Uncharted territory: Todd Miller, Clark Rustand look back on unusual no-Sunday 2004 State Am finish
Rustand was making his first appearance in the State Am in ’04 and wasn’t given a second look as one of the players to beat. He was the No. 28 seed going into match play, and defeated medal runner-up Zach Johnson, now a successful pro on the Intermountain circuit, in the first round; former professional John Owen in the second round; and teenager Steele DeWald in the quarterfinals. Then he went up against defending champion Tommy Sharp. In perhaps the best-played match of the tournament, he won 2 and 1 on Saturday afternoon.
Miller had finished just one stroke out of medalist honors and beat Craig Woodward, Pete Stone and Ben Smuin to reach the semifinals against his college teammate, Clay Bingham. He breezed through that match 6 and 5 and was waiting to talk to Rustand when his match against Sharp concluded.
“He walked right up to me and let me know his intentions,’’ Rustand recalls. “I was looking forward to playing him in the finals and it caught me off-guard. I was very surprised. On the range prior to the final match, we had joked about playing in the finals against each other. I was excited. It was going to be a fun battle, but also sort of casual because we knew each other and were friends.’’
Miller said at the time and reiterated last week as he was driving to California with his family that he planned all along not to play on Sunday and would forfeit to his semifinal opponent if he made it that far. It was a decision he had made while on an LDS Church mission to Chile. However, going against his college teammate Bingham threw a wrench in the works.
“I’d always planned on giving the match to whoever I played in the semifinals,’’ Miller said. “But the fact that I was playing Clay, who was one of my teammates, made it an awkward situation. I was planning on giving the semifinal match to whoever I was playing. That he was my teammate changed that, but I still wish I would have given him that match.’’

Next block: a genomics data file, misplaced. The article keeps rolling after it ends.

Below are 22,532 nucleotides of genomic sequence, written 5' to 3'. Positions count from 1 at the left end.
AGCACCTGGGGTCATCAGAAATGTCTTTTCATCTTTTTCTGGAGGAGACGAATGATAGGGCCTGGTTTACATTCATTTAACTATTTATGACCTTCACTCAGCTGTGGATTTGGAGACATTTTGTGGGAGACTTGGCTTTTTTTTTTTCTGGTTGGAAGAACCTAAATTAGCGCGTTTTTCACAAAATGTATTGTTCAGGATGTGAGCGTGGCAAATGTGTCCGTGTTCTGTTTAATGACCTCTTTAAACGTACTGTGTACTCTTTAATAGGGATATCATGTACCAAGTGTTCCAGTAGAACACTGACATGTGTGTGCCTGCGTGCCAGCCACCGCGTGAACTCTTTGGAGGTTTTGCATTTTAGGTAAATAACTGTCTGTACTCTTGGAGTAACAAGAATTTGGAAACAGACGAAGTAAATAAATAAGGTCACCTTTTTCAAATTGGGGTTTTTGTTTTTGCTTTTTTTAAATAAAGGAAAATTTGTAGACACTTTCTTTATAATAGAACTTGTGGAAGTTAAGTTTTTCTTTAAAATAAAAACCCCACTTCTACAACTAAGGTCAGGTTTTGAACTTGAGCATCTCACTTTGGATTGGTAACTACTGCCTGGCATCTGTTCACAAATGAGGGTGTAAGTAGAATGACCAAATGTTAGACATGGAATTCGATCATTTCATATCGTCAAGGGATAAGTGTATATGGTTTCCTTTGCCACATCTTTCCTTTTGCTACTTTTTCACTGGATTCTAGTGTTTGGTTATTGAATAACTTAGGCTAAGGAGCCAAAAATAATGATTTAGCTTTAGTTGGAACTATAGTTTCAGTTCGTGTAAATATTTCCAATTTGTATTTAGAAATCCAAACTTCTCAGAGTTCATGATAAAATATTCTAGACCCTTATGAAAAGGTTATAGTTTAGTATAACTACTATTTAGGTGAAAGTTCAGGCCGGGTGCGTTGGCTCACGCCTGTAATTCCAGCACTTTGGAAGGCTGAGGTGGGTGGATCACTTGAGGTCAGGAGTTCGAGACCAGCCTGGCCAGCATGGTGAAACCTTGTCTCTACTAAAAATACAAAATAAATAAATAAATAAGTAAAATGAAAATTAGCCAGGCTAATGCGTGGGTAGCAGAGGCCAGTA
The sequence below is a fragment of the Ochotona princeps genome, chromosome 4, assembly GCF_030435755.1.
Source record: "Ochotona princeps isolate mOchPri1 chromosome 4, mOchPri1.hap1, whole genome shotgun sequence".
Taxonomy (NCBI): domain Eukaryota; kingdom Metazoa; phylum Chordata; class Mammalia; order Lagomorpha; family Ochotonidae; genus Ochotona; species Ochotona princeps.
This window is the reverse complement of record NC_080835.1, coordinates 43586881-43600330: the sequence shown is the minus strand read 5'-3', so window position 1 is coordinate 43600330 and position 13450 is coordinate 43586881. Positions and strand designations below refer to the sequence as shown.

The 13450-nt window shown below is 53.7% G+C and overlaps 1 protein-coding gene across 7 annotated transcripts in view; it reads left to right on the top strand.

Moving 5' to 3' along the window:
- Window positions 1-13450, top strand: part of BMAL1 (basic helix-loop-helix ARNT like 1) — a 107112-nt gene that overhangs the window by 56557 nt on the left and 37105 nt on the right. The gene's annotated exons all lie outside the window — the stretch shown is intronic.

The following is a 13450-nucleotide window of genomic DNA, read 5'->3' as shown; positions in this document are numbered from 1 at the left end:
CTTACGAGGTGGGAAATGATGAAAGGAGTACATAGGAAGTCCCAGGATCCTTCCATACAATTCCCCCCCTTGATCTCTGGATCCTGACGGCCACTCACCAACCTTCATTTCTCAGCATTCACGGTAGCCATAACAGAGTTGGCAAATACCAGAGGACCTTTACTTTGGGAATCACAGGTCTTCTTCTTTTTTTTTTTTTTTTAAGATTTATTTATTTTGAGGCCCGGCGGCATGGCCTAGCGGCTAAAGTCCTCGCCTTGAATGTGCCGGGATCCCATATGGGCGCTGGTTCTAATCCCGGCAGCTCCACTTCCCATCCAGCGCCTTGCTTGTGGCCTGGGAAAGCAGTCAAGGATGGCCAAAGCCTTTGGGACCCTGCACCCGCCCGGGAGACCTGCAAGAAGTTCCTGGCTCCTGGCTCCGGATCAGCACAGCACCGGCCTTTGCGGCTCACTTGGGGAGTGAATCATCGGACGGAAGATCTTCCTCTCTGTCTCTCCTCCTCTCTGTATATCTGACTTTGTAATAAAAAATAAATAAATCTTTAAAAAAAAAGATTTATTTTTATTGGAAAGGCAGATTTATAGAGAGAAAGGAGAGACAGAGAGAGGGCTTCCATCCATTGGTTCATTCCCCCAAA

Joe Watts was the Utah Golf Association executive director at the time and was caught off-guard by the whole thing.
“I didn’t have any inkling it was going to happen,’’ Watts says. “It was pretty much out of the clear blue.’’
Watts, Rustand and Miller retreated to a small room in the Jeremy clubhouse along with UGA president Paul Hatch to discuss the situation. Although Rustand recalls Miller throwing out several options such as playing late Saturday afternoon and evening, or declaring the two co-champions, Watts remembers just one.
“He made the request to play it on Monday,’’ he said. “We decided it was not proper to call all of our volunteers back and reschedule. I said, ‘Clark are you going to be here tomorrow on the tee for the match?’ and he said, ‘Yes, I’ll be here.’ I turned to Todd and said, ‘Are you going to be here tomorrow morning for the match?’ and he said, ‘No I won’t be.’ So I said, ‘There’s no reason for us to play it. Let’s just announce it now.’’’
Watts said the decision was nothing against Miller’s religious beliefs, pointing out that six or seven of the nine UGA board members were active members of The Church of Jesus Christ of Latter-day Saints, as was Rustand.
A few minutes after Watts announced the decision on that Saturday afternoon, Rustand was awarded the large State Amateur trophy and for the first time in decades, no State Amateur final was played on Sunday.
“It was hard, but Todd was fine about it,’’ says Watts now. “I respect Todd. He’s really a wonderful young man.’’
All these years later, Miller can look back and acknowledge that he didn’t handle the situation in 2004 as well as he could have.
He still doesn’t play golf on Sundays, even though he’s a professional and most professional events have Sunday play. He says he only plays in a tournament every November with friends and at his U.S. Open qualifying event in the spring.
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